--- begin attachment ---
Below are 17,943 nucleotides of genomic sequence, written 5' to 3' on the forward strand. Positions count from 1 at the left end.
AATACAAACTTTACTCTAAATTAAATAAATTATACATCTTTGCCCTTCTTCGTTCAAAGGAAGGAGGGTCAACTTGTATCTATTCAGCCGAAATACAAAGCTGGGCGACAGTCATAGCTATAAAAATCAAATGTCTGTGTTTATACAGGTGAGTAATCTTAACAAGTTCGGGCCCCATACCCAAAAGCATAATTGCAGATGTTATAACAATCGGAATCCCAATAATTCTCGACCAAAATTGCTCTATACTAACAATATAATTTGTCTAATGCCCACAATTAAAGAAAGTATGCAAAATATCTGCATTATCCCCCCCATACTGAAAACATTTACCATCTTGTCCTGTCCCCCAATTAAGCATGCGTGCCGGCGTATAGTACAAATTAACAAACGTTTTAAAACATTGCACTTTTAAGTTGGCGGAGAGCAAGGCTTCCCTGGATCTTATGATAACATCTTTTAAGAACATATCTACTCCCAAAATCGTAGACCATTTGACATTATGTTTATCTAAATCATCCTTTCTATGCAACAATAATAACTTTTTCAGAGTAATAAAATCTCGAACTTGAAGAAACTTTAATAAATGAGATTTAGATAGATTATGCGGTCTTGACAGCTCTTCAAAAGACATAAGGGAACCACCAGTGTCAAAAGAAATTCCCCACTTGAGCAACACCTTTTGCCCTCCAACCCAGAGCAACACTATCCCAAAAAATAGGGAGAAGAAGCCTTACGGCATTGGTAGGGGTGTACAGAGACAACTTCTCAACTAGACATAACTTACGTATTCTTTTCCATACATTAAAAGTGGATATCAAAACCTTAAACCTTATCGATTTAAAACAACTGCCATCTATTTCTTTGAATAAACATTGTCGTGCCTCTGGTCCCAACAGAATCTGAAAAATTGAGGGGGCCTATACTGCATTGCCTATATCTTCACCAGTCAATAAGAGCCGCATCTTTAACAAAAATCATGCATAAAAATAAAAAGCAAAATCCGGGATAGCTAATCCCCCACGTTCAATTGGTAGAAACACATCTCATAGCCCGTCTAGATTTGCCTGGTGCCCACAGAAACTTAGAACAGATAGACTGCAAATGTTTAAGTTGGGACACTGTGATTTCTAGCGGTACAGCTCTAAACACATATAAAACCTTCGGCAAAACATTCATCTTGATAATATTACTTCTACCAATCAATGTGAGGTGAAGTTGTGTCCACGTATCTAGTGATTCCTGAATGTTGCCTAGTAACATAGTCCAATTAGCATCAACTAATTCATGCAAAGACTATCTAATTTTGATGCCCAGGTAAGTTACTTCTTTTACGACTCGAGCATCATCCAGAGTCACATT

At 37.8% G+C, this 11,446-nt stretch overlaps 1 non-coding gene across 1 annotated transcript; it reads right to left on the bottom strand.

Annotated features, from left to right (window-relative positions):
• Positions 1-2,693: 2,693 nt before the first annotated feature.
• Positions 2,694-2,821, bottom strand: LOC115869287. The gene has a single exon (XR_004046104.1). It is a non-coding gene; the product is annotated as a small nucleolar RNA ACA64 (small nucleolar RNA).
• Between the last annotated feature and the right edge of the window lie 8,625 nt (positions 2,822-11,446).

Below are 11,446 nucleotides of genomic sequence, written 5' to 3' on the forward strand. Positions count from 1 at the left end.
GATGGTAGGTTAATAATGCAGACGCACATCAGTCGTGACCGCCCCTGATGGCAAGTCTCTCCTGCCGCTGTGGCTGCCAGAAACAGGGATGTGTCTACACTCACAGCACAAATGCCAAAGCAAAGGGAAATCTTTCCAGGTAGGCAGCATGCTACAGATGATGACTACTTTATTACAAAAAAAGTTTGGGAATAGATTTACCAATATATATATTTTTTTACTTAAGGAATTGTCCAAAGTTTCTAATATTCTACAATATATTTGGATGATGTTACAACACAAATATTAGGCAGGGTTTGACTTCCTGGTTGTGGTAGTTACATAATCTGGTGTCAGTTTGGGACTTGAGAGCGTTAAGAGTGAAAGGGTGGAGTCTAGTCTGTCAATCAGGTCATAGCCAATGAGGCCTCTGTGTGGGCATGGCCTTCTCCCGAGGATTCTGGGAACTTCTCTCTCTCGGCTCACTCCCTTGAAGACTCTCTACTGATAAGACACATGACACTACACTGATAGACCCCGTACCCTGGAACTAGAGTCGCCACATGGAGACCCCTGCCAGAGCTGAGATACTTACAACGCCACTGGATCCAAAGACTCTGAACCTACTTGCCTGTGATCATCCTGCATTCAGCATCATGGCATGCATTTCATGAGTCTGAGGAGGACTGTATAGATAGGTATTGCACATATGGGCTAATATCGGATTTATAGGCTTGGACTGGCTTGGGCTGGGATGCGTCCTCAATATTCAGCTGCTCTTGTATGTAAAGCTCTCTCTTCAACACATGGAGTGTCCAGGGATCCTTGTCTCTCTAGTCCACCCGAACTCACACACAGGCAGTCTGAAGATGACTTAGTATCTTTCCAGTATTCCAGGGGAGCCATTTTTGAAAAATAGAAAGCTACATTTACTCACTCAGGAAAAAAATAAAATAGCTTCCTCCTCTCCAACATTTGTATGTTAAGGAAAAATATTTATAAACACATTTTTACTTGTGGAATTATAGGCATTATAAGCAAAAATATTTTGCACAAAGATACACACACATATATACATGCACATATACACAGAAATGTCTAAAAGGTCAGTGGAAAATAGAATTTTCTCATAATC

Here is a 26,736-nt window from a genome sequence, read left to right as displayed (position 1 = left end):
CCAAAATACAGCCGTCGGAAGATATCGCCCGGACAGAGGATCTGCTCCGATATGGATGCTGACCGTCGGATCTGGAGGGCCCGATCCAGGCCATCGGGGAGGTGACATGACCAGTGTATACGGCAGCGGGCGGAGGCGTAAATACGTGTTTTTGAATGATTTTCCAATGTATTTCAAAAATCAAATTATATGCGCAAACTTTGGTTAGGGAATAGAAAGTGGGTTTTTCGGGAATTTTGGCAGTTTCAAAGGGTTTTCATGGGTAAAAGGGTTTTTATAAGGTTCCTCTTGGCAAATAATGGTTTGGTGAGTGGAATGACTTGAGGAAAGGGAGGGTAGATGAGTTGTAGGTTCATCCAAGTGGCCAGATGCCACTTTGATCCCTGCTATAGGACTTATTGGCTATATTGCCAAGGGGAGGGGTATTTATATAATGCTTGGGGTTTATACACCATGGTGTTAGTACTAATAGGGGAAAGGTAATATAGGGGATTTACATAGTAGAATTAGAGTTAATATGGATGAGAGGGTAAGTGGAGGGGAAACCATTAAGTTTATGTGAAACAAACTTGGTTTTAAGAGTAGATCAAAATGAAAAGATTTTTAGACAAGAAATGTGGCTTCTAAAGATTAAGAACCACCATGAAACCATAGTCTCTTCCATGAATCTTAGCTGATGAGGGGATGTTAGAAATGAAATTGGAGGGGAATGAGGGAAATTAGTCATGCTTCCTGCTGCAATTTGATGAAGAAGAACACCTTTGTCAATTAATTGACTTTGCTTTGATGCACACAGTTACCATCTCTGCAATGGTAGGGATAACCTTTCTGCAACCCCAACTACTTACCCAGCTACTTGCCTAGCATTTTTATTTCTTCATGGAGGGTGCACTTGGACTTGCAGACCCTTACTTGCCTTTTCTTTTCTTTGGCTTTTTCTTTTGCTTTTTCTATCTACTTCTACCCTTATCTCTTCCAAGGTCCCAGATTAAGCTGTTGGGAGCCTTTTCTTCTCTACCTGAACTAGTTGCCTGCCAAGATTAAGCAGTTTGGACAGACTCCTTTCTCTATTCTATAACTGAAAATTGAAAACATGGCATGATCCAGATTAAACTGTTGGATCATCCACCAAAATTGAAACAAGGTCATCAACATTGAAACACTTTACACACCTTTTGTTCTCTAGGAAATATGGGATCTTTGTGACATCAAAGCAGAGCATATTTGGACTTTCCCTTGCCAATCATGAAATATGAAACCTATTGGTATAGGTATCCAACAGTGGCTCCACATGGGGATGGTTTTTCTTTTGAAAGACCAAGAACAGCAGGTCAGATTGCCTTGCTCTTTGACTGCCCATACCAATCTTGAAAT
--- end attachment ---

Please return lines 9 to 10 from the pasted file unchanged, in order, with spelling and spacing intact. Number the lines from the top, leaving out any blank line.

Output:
GATGGTAGGTTAATAATGCAGACGCACATCAGTCGTGACCGCCCCTGATGGCAAGTCTCTCCTGCCGCTGTGGCTGCCAGAAACAGGGATGTGTCTACACTCACAGCACAAATGCCAAAGCAAAGGGAAATCTTTCCAGGTAGGCAGCATGCTACAGATGATGACTACTTTATTACAAAAAAAGTTTGGGAATAGATTTACCAATATATATATTTTTTTACTTAAGGAATTGTCCAAAGTTTCTAATATTCTACAATATATTTGGATGATGTTACAACACAAATATTAGGCAGGGTTTGACTTCCTGGTTGTGGTAGTTACATAATCTGGTGTCAGTTTGGGACTTGAGAGCGTTAAGAGTGAAAGGGTGGAGTCTAGTCTGTCAATCAGGTCATAGCCAATGAGGCCTCTGTGTGGGCATGGCCTTCTCCCGAGGATTCTGGGAACTTCTCTCTCTCGGCTCACTCCCTTGAAGACTCTCTACTGATAAGACACATGACACTACACTGATAGACCCCGTACCCTGGAACTAGAGTCGCCACATGGAGACCCCTGCCAGAGCTGAGATACTTACAACGCCACTGGATCCAAAGACTCTGAACCTACTTGCCTGTGATCATCCTGCATTCAGCATCATGGCATGCATTTCATGAGTCTGAGGAGGACTGTATAGATAGGTATTGCACATATGGGCTAATATCGGATTTATAGGCTTGGACTGGCTTGGGCTGGGATGCGTCCTCAATATTCAGCTGCTCTTGTATGTAAAGCTCTCTCTTCAACACATGGAGTGTCCAGGGATCCTTGTCTCTCTAGTCCACCCGAACTCACACACAGGCAGTCTGAAGATGACTTAGTATCTTTCCAGTATTCCAGGGGAGCCATTTTTGAAAAATAGAAAGCTACATTTACTCACTCAGGAAAAAAATAAAATAGCTTCCTCCTCTCCAACATTTGTATGTTAAGGAAAAATATTTATAAACACATTTTTACTTGTGGAATTATAGGCATTATAAGCAAAAATATTTTGCACAAAGATACACACACATATATACATGCACATATACACAGAAATGTCTAAAAGGTCAGTGGAAAATAGAATTTTCTCATAATC

Here is a 26,736-nt window from a genome sequence, read left to right as displayed (position 1 = left end):